More than a third of US physicians recommended that a patient use a health app, according to the newest addition of Manhattan Research's Taking the Pulse survey, which details physician mobile and digital health adoption each year. The online survey included 3,066 practicing physicians across a variety of practices.
The research group released a smattering of data that suggested physicians' awareness and engagement with mobile and digital tools is on the rise, and that this is motivated in some part by the trend toward outcomes-based care models. According to the survey, more than a third of doctors said they had been evaluated or rewarded based on metrics measuring cost of treatment, patient outcomes or referrals in the past year.
"There's a perception out there that the shift in focus to population health isn't yet on physicians' radar," Vice President of Research Monique Levy said in a statement. "This data shows physicians are thinking about patient outcomes and indicates an opportunity for companies that can provide them digital tools to help them meet their targets."
In addition to the figure that a third of doctors had recommended apps, Manhattan found that 47 percent of physicians who owned smartphones had used them to show patients videos or images. Forty percent said they had increased their use of digital tools for patient communication over the past year.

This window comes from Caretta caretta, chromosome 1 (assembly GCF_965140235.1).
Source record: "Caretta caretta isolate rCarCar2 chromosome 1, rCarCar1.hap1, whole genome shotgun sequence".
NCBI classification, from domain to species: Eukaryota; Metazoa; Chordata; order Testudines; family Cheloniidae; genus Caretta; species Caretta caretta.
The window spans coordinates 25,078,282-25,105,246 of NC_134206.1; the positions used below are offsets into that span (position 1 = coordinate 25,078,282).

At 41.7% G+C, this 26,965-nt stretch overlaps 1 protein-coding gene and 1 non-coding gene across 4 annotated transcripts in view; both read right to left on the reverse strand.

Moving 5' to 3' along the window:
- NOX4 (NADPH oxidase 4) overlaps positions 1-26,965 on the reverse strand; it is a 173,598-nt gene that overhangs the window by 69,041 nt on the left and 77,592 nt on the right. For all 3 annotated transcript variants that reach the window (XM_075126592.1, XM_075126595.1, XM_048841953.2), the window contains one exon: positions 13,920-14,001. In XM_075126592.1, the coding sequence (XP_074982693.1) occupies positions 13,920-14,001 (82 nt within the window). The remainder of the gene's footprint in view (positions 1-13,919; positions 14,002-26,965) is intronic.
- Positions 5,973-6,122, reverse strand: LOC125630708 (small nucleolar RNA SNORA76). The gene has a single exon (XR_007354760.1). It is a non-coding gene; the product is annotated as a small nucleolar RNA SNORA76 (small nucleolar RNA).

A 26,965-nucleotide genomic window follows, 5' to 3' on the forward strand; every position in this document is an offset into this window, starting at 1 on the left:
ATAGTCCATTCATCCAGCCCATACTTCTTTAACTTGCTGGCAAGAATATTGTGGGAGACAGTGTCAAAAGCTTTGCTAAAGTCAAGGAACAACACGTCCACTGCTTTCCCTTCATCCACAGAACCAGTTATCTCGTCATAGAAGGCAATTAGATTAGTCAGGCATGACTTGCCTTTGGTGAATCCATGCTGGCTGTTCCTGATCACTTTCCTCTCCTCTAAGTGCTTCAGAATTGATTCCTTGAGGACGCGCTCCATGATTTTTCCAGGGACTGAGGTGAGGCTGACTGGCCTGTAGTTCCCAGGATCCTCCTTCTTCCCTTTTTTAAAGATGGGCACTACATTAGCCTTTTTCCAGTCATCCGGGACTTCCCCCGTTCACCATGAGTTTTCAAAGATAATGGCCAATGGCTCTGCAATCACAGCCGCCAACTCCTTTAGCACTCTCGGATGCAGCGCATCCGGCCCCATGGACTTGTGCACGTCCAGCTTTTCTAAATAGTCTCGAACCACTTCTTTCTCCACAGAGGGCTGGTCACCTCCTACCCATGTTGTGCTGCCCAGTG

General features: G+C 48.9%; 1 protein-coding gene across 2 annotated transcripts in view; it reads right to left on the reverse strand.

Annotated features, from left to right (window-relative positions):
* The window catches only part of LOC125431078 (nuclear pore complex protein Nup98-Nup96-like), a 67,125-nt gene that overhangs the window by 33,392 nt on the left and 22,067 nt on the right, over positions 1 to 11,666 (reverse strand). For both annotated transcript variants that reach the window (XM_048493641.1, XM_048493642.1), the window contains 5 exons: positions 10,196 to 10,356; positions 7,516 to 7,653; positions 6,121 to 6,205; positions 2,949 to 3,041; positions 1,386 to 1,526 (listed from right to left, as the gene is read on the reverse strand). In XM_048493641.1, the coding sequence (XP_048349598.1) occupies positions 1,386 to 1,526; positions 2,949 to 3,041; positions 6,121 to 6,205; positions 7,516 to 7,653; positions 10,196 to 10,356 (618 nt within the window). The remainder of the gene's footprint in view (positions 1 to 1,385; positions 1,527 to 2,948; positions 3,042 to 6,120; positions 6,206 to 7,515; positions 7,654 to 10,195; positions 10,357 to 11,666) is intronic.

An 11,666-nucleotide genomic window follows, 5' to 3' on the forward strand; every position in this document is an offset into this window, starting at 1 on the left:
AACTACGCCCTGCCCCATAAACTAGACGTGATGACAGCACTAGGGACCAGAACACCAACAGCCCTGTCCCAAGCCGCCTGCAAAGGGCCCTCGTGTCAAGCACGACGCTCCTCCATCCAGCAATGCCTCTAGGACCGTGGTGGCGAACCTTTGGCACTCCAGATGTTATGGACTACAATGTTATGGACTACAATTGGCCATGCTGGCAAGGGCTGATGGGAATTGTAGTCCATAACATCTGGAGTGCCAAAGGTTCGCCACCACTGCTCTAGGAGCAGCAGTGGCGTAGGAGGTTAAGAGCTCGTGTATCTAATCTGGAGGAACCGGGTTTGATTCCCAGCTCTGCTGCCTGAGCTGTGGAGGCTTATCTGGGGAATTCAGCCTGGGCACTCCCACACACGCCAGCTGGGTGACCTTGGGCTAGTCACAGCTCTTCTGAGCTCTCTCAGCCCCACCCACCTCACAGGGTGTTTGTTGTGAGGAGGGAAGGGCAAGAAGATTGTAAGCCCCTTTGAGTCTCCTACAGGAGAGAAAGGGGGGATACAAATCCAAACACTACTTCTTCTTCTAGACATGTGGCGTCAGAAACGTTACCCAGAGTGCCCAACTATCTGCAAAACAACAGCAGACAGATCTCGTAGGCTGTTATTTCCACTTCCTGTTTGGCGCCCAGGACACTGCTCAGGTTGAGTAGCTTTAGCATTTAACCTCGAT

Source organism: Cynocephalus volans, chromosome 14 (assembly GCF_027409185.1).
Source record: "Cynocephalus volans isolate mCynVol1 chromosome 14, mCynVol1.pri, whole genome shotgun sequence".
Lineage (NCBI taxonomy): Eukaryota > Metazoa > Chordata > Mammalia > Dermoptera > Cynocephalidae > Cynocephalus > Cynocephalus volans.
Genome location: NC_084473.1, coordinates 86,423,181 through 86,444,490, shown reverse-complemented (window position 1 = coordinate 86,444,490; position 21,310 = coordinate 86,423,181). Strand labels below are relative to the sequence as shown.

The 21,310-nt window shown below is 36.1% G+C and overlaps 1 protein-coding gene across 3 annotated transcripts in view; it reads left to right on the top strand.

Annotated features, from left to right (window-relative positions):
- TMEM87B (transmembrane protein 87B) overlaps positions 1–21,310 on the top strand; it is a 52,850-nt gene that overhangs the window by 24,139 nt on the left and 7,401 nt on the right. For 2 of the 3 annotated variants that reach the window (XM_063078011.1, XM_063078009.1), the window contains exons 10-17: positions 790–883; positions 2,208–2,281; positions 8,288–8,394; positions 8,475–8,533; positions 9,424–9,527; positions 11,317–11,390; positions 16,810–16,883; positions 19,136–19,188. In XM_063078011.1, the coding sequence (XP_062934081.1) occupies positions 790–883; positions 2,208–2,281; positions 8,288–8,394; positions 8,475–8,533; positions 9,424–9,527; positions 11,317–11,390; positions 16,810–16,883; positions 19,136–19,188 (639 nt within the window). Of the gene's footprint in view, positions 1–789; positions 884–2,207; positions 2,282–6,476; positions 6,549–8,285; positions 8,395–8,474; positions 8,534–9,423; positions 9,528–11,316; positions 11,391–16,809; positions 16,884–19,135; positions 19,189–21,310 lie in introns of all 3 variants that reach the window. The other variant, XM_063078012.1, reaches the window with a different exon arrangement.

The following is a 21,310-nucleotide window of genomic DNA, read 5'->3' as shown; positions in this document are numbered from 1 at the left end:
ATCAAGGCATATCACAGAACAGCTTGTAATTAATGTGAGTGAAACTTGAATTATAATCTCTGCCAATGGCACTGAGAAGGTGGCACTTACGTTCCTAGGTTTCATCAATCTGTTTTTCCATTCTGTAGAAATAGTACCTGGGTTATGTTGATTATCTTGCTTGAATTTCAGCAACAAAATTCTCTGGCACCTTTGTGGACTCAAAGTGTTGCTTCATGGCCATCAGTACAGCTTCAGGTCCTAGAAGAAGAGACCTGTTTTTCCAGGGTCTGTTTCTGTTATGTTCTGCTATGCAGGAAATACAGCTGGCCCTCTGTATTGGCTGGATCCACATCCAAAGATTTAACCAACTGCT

Mostly, this communication happened through secure patient portals, which nearly a quarter of physicians said they had used to communicate with patients over the past year, and secure messaging platforms, which more than 20 percent had used. Two in five physicians surveyed agreed that using digital technology for patient communication would improve outcomes for those patients.
Additionally, more than 20 percent of doctors engaged in remote patient monitoring, and those that did monitored 22 patients per month on average.
"As we move to an outcomes-based model of healthcare provision in the US, remote monitoring and telehealth are going to drive an extension of the point of care," Director of Physician Research James Avallone said in a statement. "We're seeing physician attitudes really align with policy."